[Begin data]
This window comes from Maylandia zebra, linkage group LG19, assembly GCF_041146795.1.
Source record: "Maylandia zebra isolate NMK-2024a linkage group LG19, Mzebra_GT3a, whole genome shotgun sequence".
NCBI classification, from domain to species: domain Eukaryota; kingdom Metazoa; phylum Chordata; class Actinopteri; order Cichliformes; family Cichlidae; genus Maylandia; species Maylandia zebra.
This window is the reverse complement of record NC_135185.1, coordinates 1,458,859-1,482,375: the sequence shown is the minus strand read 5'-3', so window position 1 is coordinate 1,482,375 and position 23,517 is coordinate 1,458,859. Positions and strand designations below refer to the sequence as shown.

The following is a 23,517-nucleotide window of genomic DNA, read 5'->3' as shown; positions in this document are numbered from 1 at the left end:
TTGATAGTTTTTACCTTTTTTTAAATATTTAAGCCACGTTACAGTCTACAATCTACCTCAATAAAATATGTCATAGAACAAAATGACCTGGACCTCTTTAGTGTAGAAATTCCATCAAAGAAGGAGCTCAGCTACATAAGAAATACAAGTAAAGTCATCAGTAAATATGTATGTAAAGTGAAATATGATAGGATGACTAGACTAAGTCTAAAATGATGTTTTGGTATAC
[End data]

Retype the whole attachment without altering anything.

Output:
This window comes from Maylandia zebra, linkage group LG19, assembly GCF_041146795.1.
Source record: "Maylandia zebra isolate NMK-2024a linkage group LG19, Mzebra_GT3a, whole genome shotgun sequence".
NCBI classification, from domain to species: domain Eukaryota; kingdom Metazoa; phylum Chordata; class Actinopteri; order Cichliformes; family Cichlidae; genus Maylandia; species Maylandia zebra.
This window is the reverse complement of record NC_135185.1, coordinates 1,458,859-1,482,375: the sequence shown is the minus strand read 5'-3', so window position 1 is coordinate 1,482,375 and position 23,517 is coordinate 1,458,859. Positions and strand designations below refer to the sequence as shown.

The following is a 23,517-nucleotide window of genomic DNA, read 5'->3' as shown; positions in this document are numbered from 1 at the left end:
TTGATAGTTTTTACCTTTTTTTAAATATTTAAGCCACGTTACAGTCTACAATCTACCTCAATAAAATATGTCATAGAACAAAATGACCTGGACCTCTTTAGTGTAGAAATTCCATCAAAGAAGGAGCTCAGCTACATAAGAAATACAAGTAAAGTCATCAGTAAATATGTATGTAAAGTGAAATATGATAGGATGACTAGACTAAGTCTAAAATGATGTTTTGGTATAC